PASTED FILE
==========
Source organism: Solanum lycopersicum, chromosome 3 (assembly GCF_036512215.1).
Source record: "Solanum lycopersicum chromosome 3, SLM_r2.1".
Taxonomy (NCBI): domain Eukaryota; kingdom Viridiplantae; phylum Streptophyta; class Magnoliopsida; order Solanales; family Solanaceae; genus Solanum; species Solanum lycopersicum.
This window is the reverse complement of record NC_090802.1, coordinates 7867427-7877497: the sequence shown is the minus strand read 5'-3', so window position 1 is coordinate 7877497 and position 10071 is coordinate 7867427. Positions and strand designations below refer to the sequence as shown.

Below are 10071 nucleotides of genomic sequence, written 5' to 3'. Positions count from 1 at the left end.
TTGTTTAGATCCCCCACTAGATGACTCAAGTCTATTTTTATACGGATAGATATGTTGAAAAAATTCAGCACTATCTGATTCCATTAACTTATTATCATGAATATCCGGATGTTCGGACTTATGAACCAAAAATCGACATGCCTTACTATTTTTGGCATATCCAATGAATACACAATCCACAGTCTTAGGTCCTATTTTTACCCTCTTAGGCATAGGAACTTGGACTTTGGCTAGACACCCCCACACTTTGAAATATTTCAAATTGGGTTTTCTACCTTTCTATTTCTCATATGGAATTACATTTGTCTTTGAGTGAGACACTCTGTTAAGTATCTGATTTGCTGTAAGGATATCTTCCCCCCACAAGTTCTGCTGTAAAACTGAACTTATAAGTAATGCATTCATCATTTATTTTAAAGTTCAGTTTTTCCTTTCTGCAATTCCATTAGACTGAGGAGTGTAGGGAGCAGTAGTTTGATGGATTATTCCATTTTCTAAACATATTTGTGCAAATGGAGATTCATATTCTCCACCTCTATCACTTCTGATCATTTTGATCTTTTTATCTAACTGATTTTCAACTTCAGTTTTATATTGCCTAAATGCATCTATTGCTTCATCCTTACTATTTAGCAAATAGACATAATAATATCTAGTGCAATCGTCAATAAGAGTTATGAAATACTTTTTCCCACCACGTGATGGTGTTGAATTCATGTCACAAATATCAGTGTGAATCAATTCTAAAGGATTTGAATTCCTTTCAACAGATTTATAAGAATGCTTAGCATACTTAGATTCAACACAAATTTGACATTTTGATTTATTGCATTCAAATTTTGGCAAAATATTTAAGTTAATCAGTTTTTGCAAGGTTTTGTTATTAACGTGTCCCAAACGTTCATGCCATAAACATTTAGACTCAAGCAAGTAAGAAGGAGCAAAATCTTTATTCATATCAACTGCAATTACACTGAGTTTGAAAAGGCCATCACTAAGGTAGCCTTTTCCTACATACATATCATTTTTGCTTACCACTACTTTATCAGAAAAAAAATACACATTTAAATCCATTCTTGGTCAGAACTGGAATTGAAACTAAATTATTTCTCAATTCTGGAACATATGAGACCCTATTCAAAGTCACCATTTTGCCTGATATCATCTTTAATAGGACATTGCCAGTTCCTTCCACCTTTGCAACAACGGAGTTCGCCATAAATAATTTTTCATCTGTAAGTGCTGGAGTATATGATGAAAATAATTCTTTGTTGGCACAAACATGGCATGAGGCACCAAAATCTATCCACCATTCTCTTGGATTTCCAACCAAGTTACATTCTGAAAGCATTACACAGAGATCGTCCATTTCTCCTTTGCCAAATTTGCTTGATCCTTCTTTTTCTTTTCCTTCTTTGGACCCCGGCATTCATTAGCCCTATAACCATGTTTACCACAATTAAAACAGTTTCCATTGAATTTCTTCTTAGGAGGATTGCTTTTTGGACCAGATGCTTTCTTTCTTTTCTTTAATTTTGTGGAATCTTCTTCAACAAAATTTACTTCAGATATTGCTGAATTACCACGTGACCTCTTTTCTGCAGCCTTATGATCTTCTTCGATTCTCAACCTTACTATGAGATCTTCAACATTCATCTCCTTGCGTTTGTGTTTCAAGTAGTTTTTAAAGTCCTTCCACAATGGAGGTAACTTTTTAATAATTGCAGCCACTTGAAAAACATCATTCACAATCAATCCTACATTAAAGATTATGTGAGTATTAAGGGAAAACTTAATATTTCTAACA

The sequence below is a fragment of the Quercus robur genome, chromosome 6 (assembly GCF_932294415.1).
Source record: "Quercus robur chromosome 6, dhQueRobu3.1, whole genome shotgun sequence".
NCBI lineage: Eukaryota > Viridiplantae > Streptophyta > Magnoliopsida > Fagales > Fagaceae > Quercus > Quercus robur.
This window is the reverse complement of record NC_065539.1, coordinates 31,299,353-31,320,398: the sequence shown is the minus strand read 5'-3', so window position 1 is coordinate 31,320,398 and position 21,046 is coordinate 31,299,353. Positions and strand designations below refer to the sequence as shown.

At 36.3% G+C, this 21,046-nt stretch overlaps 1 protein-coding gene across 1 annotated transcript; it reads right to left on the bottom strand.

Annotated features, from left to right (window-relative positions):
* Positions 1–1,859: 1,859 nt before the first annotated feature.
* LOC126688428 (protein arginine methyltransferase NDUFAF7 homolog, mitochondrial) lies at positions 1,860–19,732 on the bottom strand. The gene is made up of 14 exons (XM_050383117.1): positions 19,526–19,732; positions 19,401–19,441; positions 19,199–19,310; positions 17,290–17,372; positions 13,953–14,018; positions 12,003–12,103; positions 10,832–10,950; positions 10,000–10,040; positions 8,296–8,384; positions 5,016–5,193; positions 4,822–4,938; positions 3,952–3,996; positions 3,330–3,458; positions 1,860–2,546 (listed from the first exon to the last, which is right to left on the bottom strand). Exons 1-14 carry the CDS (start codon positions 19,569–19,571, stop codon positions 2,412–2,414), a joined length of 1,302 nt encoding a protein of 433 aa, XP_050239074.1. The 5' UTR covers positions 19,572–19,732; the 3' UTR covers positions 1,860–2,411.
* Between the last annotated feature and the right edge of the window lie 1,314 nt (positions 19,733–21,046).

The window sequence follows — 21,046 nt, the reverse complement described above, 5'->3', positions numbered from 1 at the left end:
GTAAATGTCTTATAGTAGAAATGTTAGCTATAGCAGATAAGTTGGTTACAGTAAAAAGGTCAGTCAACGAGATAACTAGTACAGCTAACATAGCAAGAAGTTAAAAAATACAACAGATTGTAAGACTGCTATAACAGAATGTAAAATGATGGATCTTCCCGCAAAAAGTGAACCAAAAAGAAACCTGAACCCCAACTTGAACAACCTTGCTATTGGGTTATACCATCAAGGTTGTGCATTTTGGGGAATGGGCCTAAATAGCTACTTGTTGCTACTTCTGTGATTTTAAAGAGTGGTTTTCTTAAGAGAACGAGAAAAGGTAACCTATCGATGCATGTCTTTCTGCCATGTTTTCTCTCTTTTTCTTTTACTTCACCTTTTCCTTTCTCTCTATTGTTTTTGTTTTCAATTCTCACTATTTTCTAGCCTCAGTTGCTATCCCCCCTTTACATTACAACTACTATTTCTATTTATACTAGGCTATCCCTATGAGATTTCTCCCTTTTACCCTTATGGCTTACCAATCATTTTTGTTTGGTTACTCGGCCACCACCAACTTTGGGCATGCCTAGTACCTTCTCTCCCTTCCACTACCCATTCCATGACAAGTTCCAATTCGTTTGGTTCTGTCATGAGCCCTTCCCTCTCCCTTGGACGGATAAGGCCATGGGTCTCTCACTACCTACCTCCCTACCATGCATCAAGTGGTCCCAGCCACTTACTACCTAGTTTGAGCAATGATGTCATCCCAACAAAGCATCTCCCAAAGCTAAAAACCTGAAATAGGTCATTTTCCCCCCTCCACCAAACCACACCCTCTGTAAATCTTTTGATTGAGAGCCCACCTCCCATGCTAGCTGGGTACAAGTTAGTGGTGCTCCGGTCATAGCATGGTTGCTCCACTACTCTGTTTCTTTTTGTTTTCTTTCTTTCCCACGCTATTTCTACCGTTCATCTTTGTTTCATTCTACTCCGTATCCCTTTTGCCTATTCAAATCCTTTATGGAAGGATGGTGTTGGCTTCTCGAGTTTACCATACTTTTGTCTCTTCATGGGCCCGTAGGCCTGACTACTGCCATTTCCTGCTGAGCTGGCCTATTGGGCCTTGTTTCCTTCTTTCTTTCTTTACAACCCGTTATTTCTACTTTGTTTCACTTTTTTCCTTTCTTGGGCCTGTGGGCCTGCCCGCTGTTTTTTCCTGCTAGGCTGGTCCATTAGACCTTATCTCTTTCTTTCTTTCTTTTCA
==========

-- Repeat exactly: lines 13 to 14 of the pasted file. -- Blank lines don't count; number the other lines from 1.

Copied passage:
* Positions 1–1,859: 1,859 nt before the first annotated feature.
* LOC126688428 (protein arginine methyltransferase NDUFAF7 homolog, mitochondrial) lies at positions 1,860–19,732 on the bottom strand. The gene is made up of 14 exons (XM_050383117.1): positions 19,526–19,732; positions 19,401–19,441; positions 19,199–19,310; positions 17,290–17,372; positions 13,953–14,018; positions 12,003–12,103; positions 10,832–10,950; positions 10,000–10,040; positions 8,296–8,384; positions 5,016–5,193; positions 4,822–4,938; positions 3,952–3,996; positions 3,330–3,458; positions 1,860–2,546 (listed from the first exon to the last, which is right to left on the bottom strand). Exons 1-14 carry the CDS (start codon positions 19,569–19,571, stop codon positions 2,412–2,414), a joined length of 1,302 nt encoding a protein of 433 aa, XP_050239074.1. The 5' UTR covers positions 19,572–19,732; the 3' UTR covers positions 1,860–2,411.